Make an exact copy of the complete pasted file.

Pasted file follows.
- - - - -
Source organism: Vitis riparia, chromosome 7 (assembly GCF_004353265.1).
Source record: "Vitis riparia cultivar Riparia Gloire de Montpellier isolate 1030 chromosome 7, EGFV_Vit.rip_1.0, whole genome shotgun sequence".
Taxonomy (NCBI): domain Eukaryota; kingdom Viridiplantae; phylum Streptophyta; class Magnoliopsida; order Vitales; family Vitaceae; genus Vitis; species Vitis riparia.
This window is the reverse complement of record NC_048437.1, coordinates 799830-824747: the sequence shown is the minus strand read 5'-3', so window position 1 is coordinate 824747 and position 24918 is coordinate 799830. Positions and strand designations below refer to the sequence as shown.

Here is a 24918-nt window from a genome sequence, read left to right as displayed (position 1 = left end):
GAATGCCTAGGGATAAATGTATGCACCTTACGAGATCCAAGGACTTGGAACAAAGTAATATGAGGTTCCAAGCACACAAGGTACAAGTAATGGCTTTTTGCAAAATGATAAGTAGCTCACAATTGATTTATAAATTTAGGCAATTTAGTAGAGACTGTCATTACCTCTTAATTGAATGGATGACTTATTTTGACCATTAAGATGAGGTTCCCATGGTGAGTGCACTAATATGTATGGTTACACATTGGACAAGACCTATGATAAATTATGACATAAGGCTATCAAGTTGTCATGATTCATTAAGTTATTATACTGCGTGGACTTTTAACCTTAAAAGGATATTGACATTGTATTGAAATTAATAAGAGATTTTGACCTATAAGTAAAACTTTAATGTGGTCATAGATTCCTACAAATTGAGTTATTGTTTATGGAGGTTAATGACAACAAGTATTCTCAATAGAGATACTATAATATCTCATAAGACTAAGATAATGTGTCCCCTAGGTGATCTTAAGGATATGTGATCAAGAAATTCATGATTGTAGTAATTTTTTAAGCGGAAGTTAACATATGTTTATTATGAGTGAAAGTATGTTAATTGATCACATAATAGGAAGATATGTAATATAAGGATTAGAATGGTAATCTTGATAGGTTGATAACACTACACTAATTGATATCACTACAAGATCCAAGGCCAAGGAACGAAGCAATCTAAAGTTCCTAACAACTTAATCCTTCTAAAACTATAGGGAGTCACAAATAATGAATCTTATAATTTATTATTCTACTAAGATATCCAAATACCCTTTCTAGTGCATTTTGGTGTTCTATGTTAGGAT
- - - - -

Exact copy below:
Source organism: Vitis riparia, chromosome 7 (assembly GCF_004353265.1).
Source record: "Vitis riparia cultivar Riparia Gloire de Montpellier isolate 1030 chromosome 7, EGFV_Vit.rip_1.0, whole genome shotgun sequence".
Taxonomy (NCBI): domain Eukaryota; kingdom Viridiplantae; phylum Streptophyta; class Magnoliopsida; order Vitales; family Vitaceae; genus Vitis; species Vitis riparia.
This window is the reverse complement of record NC_048437.1, coordinates 799830-824747: the sequence shown is the minus strand read 5'-3', so window position 1 is coordinate 824747 and position 24918 is coordinate 799830. Positions and strand designations below refer to the sequence as shown.

Here is a 24918-nt window from a genome sequence, read left to right as displayed (position 1 = left end):
GAATGCCTAGGGATAAATGTATGCACCTTACGAGATCCAAGGACTTGGAACAAAGTAATATGAGGTTCCAAGCACACAAGGTACAAGTAATGGCTTTTTGCAAAATGATAAGTAGCTCACAATTGATTTATAAATTTAGGCAATTTAGTAGAGACTGTCATTACCTCTTAATTGAATGGATGACTTATTTTGACCATTAAGATGAGGTTCCCATGGTGAGTGCACTAATATGTATGGTTACACATTGGACAAGACCTATGATAAATTATGACATAAGGCTATCAAGTTGTCATGATTCATTAAGTTATTATACTGCGTGGACTTTTAACCTTAAAAGGATATTGACATTGTATTGAAATTAATAAGAGATTTTGACCTATAAGTAAAACTTTAATGTGGTCATAGATTCCTACAAATTGAGTTATTGTTTATGGAGGTTAATGACAACAAGTATTCTCAATAGAGATACTATAATATCTCATAAGACTAAGATAATGTGTCCCCTAGGTGATCTTAAGGATATGTGATCAAGAAATTCATGATTGTAGTAATTTTTTAAGCGGAAGTTAACATATGTTTATTATGAGTGAAAGTATGTTAATTGATCACATAATAGGAAGATATGTAATATAAGGATTAGAATGGTAATCTTGATAGGTTGATAACACTACACTAATTGATATCACTACAAGATCCAAGGCCAAGGAACGAAGCAATCTAAAGTTCCTAACAACTTAATCCTTCTAAAACTATAGGGAGTCACAAATAATGAATCTTATAATTTATTATTCTACTAAGATATCCAAATACCCTTTCTAGTGCATTTTGGTGTTCTATGTTAGGAT